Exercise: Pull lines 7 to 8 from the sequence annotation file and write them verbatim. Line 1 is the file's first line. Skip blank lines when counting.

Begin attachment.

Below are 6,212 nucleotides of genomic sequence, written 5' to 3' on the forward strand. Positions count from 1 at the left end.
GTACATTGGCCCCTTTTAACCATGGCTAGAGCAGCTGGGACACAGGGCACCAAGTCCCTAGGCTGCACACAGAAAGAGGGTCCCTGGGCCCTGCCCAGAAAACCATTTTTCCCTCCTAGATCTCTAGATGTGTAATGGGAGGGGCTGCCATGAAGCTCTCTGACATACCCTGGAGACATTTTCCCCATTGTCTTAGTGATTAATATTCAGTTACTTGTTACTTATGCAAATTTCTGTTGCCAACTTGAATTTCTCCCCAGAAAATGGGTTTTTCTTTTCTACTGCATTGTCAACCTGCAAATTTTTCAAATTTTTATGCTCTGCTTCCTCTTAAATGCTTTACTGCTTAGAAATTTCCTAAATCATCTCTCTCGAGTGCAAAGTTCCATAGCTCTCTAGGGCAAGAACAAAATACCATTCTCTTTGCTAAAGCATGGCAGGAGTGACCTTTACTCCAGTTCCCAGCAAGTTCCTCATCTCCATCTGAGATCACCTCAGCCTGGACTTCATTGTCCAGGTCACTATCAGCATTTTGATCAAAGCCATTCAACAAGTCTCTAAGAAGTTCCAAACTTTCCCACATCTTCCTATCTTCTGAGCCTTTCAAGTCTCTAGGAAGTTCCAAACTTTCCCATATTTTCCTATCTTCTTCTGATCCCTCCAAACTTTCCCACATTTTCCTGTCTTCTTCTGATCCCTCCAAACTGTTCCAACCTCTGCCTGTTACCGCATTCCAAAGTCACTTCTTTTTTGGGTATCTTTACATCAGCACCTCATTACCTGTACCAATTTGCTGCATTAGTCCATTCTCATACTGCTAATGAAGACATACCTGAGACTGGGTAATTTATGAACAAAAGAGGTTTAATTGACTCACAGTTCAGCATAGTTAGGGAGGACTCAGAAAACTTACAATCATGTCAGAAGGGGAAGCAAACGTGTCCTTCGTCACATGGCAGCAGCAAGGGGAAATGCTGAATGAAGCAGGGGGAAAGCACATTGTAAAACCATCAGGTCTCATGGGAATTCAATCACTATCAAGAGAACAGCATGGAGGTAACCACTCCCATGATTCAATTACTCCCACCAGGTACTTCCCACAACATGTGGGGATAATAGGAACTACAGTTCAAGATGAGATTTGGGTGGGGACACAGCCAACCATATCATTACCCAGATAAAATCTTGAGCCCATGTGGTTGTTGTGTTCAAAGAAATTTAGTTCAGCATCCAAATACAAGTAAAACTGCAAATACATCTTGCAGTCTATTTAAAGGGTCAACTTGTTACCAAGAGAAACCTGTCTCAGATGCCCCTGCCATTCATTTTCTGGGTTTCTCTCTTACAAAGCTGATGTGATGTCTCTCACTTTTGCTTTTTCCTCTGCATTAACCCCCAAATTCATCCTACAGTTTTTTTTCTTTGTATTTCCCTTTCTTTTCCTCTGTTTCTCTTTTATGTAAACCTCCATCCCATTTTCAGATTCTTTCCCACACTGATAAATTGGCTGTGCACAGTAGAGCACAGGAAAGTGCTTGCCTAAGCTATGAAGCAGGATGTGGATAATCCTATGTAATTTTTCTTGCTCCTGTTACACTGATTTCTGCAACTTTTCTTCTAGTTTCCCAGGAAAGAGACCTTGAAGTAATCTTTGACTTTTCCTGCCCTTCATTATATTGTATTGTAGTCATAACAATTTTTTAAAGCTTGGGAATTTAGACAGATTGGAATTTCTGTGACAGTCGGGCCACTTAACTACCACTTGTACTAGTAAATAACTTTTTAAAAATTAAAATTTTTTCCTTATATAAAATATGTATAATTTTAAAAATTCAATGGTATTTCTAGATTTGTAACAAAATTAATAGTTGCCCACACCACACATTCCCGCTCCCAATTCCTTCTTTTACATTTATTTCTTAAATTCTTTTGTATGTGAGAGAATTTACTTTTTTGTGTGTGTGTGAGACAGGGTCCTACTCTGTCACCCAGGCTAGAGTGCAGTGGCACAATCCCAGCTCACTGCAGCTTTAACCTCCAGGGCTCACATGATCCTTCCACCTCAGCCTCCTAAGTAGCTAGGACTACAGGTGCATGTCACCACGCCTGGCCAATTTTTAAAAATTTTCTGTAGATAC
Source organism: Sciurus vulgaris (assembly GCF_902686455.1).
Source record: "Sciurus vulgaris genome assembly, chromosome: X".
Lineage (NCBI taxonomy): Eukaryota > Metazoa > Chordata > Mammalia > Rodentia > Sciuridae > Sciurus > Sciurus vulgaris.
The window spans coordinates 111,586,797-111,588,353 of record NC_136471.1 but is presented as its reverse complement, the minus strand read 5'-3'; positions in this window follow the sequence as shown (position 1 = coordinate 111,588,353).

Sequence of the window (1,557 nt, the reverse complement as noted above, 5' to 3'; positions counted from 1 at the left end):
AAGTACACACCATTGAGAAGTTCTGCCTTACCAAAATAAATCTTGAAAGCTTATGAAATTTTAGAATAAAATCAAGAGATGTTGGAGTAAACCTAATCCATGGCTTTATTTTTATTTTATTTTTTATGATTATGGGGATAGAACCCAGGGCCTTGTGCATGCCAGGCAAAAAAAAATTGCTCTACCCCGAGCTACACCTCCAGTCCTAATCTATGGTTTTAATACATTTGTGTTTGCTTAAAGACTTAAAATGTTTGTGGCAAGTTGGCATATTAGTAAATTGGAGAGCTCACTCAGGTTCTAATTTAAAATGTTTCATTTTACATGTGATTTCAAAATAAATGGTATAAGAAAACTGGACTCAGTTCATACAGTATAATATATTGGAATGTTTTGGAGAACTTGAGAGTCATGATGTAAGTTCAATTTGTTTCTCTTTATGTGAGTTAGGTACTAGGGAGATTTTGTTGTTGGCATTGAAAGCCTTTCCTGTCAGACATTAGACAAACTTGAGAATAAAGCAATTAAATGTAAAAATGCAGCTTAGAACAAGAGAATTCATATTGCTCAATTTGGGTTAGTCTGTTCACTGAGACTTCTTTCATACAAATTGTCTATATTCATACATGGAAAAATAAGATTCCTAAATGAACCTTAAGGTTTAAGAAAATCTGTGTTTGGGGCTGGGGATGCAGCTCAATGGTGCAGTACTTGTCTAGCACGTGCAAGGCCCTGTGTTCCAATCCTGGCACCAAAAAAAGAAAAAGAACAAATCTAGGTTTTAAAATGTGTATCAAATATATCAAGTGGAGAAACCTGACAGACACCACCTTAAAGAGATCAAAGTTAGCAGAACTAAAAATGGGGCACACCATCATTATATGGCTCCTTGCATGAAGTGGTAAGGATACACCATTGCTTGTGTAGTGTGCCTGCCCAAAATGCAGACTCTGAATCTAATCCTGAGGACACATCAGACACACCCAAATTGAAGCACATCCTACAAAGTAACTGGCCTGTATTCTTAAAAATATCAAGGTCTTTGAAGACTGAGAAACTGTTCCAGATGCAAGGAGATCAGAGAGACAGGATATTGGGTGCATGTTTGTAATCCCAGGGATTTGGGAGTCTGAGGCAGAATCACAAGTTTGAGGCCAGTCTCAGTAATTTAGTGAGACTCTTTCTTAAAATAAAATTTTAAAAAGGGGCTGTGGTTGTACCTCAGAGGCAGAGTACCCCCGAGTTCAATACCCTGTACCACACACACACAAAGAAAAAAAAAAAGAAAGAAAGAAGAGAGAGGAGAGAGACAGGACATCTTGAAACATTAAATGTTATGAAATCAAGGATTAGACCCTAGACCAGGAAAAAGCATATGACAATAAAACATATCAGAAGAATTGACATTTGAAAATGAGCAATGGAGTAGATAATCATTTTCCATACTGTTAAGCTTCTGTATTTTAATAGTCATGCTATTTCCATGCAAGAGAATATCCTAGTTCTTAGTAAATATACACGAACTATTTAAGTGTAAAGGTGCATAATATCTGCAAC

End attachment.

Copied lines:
Sequence of the window (1,557 nt, the reverse complement as noted above, 5' to 3'; positions counted from 1 at the left end):
AAGTACACACCATTGAGAAGTTCTGCCTTACCAAAATAAATCTTGAAAGCTTATGAAATTTTAGAATAAAATCAAGAGATGTTGGAGTAAACCTAATCCATGGCTTTATTTTTATTTTATTTTTTATGATTATGGGGATAGAACCCAGGGCCTTGTGCATGCCAGGCAAAAAAAAATTGCTCTACCCCGAGCTACACCTCCAGTCCTAATCTATGGTTTTAATACATTTGTGTTTGCTTAAAGACTTAAAATGTTTGTGGCAAGTTGGCATATTAGTAAATTGGAGAGCTCACTCAGGTTCTAATTTAAAATGTTTCATTTTACATGTGATTTCAAAATAAATGGTATAAGAAAACTGGACTCAGTTCATACAGTATAATATATTGGAATGTTTTGGAGAACTTGAGAGTCATGATGTAAGTTCAATTTGTTTCTCTTTATGTGAGTTAGGTACTAGGGAGATTTTGTTGTTGGCATTGAAAGCCTTTCCTGTCAGACATTAGACAAACTTGAGAATAAAGCAATTAAATGTAAAAATGCAGCTTAGAACAAGAGAATTCATATTGCTCAATTTGGGTTAGTCTGTTCACTGAGACTTCTTTCATACAAATTGTCTATATTCATACATGGAAAAATAAGATTCCTAAATGAACCTTAAGGTTTAAGAAAATCTGTGTTTGGGGCTGGGGATGCAGCTCAATGGTGCAGTACTTGTCTAGCACGTGCAAGGCCCTGTGTTCCAATCCTGGCACCAAAAAAAGAAAAAGAACAAATCTAGGTTTTAAAATGTGTATCAAATATATCAAGTGGAGAAACCTGACAGACACCACCTTAAAGAGATCAAAGTTAGCAGAACTAAAAATGGGGCACACCATCATTATATGGCTCCTTGCATGAAGTGGTAAGGATACACCATTGCTTGTGTAGTGTGCCTGCCCAAAATGCAGACTCTGAATCTAATCCTGAGGACACATCAGACACACCCAAATTGAAGCACATCCTACAAAGTAACTGGCCTGTATTCTTAAAAATATCAAGGTCTTTGAAGACTGAGAAACTGTTCCAGATGCAAGGAGATCAGAGAGACAGGATATTGGGTGCATGTTTGTAATCCCAGGGATTTGGGAGTCTGAGGCAGAATCACAAGTTTGAGGCCAGTCTCAGTAATTTAGTGAGACTCTTTCTTAAAATAAAATTTTAAAAAGGGGCTGTGGTTGTACCTCAGAGGCAGAGTACCCCCGAGTTCAATACCCTGTACCACACACACACAAAGAAAAAAAAAAAGAAAGAAAGAAGAGAGAGGAGAGAGACAGGACATCTTGAAACATTAAATGTTATGAAATCAAGGATTAGACCCTAGACCAGGAAAAAGCATATGACAATAAAACATATCAGAAGAATTGACATTTGAAAATGAGCAATGGAGTAGATAATCATTTTCCATACTGTTAAGCTTCTGTATTTTAATAGTCATGCTATTTCCATGCAAGAGAATATCCTAGTTCTTAGTAAATATACACGAACTATTTAAGTGTAAAGGTGCATAATATCTGCAAC